by Doug Marshall, Interim Pastor
Thought for Meditation:
In every important way we are such secrets from each other, and I do believe that there is a separate language in each of us, also a separate aesthetics and a separate jurisprudence. Every single one of us is a little civilization built on the ruins of any number of preceding civilizations, but with our own variant notions of what is beautiful and what is acceptable – which, I hasten to add, we generally do not satisfy and by which we struggle to live…. But all that really just allows us to coexist with the inviolable, untraversable, and utterly vast spaces between us. Marilynne Robinson, Gilead p197
Six Strikes and You're NOT Out!
From 1988 until 1993 there was a TV show that Tanya and I liked to watch. It was called The Wonder Years. Do you remember that show? It was the story of Kevin Arnold, a young boy moving into his teenage years during the late 1960's. In one show Kevin and his best friend Paul had a fight. They argued about something and had gone their separate ways. They had made new friends. One afternoon Kevin was riding his Stingray bike by Paul's house. He stopped and looked in the window. Paul was playing with Doug Porter, a new kid in town. They were laughing and having a great time. The show ends with Kevin thinking to himself, “As I stood outside the window, I watched the easy give and take of two new friends and I realized something. Doug Porter was no longer the odd man out, it was me.”
Have you ever been there? I imagine most of us have had times when we felt as if we didn’t belong. We felt alienated and lonely. We feel like outsiders. This morning I want to look at a story of an outsider, and how Jesus responded to her.
Jesus had been with his disciples near the Sea of Galilee. He wanted to get away with them so he went up to the district of Tyre and Sidon. That was about 50 miles north of the Sea of Galilee, right along the Mediterranean coast. When he got up there a Canaanite woman came out to meet him. Her daughter was demon-possessed and she wanted Jesus to heal her. Right off the bat, this woman had three strikes against her. First, she was a woman. In that time and in that culture women were nothing. They had no rights and were nothing more than a possession. Second, she was a Canaanite, one of the ancient enemies of Israel. And third, her daughter was demon-possessed, which in that culture meant that her parents must be sinners. In spite of having three strikes against her, she didn’t give up. She came to Jesus and asked for help. “Have mercy on me, Lord, Son of David” (Matthew 15:22b).
Jesus response to this woman is surprising. At first, he did absolutely nothing. Matthew says “He did not answer her at all” (Matthew 15:23a). Strike four. What do you do when God is silent? You cry out for God to heal someone you love, yet they die. You pray for guidance and still feel lost and confused. You call out for God to comfort you, yet your heart continues to be filled with grief or anxiety. The silence of God is one of the great challenges of the Christian life. Psalm 13 is probably the best expression of this silence. “How long, O Lord? Will you forget me forever? How long will you hide your face from me?” (Psalm 13:1). God, how long are you going to stay silent and ignore me? When God is silent what do you do? Do you give up? Do you turn away from God and look for someone or something else to fill your life? This Canaanite woman showed her faith by continuing to ask for Jesus’ help. “Have mercy on me, Lord, Son of David.”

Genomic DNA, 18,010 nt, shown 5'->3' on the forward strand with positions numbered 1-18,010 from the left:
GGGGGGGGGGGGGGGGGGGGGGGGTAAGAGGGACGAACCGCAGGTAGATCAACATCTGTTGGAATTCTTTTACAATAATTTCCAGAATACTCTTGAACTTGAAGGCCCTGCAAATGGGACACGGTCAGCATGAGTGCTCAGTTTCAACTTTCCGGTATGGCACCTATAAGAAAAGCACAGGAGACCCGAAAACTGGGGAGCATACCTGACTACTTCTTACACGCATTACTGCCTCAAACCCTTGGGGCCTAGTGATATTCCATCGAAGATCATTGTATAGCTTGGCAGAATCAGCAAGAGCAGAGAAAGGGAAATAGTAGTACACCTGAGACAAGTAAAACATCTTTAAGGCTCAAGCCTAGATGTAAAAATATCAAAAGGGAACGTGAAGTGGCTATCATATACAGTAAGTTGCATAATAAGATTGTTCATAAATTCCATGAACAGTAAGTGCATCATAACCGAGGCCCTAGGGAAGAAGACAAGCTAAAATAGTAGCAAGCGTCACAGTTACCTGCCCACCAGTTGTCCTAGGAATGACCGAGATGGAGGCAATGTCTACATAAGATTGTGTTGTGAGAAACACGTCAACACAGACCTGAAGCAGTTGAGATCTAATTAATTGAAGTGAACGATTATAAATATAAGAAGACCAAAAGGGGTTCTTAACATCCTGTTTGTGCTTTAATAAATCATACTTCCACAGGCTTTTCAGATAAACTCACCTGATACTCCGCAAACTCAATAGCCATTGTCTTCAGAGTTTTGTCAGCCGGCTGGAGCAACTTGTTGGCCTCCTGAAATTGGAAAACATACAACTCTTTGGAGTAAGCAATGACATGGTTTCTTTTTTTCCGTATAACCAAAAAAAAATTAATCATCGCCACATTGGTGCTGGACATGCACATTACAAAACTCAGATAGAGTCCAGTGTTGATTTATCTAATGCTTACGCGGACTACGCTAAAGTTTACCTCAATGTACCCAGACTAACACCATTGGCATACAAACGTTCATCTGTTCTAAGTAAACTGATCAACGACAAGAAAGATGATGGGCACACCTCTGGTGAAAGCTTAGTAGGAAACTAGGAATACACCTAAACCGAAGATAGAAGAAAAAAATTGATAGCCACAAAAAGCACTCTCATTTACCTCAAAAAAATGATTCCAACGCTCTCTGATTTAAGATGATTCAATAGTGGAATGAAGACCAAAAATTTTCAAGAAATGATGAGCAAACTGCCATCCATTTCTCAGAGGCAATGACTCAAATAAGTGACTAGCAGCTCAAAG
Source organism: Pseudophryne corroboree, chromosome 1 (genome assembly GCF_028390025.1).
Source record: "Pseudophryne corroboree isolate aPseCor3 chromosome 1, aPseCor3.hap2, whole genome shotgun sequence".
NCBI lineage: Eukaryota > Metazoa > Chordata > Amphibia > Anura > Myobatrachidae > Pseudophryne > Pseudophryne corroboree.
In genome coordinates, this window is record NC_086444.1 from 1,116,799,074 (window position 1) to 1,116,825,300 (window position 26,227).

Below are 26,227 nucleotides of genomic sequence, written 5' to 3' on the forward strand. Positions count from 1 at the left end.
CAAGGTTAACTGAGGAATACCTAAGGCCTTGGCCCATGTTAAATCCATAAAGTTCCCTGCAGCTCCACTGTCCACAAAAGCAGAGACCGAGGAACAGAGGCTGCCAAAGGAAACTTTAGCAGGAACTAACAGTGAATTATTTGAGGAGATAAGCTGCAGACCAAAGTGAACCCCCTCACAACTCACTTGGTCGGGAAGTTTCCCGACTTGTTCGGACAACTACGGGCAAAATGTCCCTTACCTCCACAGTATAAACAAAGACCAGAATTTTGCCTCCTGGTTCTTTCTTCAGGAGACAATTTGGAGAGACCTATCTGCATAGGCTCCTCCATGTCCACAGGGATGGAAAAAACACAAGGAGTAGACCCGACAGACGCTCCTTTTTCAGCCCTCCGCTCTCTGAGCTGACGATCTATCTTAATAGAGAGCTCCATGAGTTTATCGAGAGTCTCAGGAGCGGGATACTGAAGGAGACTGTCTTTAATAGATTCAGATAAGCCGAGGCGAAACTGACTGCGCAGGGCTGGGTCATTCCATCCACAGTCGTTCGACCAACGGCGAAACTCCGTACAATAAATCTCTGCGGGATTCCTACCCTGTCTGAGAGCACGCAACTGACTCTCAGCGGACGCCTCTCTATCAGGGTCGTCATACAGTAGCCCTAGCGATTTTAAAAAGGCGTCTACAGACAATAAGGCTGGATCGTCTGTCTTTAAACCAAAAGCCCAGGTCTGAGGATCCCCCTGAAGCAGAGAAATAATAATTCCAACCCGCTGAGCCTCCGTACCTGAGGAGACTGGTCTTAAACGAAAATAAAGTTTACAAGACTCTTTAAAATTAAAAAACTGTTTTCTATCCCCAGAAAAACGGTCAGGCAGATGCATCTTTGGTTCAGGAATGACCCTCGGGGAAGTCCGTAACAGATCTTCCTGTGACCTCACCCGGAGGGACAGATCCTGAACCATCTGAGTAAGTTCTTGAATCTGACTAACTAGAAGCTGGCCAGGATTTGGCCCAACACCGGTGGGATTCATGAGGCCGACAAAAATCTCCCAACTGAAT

The disciples got tired of her and told Jesus to send her away. “Heal her daughter so we can get rid of her. That is the only way she will leave us alone.” Jesus’ response is strike five. He still didn’t talk to the woman, but told the disciples that his ministry is not to the Gentiles but to the people of Israel. This woman was persistent. She fell on her knees and begged for Jesus help. “Lord, help me.”
Jesus' third response is the most surprising. The Bible has a pattern of three's. Problems are resolved after three events. Think of the story of the Good Samaritan. A man is beat up and left along the road to die. The first man came along and walked right by. The second man walked right by. The third man who passed by, the Samaritan, helped the victim. As people read this story in Matthew they expect Jesus to help this woman in his third response. Instead, he insulted her. He called her a dog, which was the Jewish word used to describe heathens. Jesus told a parable about how it isn't fair to take food from the children and give it to the dogs. Strike six.
The woman still didn't give up. She came right back at Jesus and showed her faith and even a great sense of humor. “I may be a dog, but even dogs will eat the crumbs that fall off the table.” Finally, with six strikes against her, Jesus acknowledged her incredible faith and healed her daughter.
This story has always bothered me. It doesn't seem to fit Jesus’ character. Why would Jesus ignore and insult this woman? Interpreters have at least five different explanations. There may be other explanations, but in reading commentaries I found five. First, Jesus said what he did with a smile on his face. A large part of communication is not the words, but through facial expressions. Jesus wasn't being mean to this woman but was bantering with her. Jesus playfully dished it out to this woman and she gave it right back to him. The second possibility is that Jesus was testing this woman's faith. He waited to heal her daughter so that she would grow in her faith. Third, Jesus may be growing in his own understanding of his mission. This emphasizes his humanity. At the beginning of his life Jesus didn't realize that he was there to save not only Jews, but also the Gentiles. This passage shows him growing in his understanding of the scope of his ministry. Fourth, Jesus knew that his ministry was to the Gentiles, but the disciples didn't so Jesus had this interaction to help the disciples understand that the Gentiles are included in God's grace. Fifth, some scholars claim that Jesus didn't actually say this. It was an independent story that Matthew put into the story of the healing of this woman's daughter. It shows the struggle that the early church had with including the Gentiles.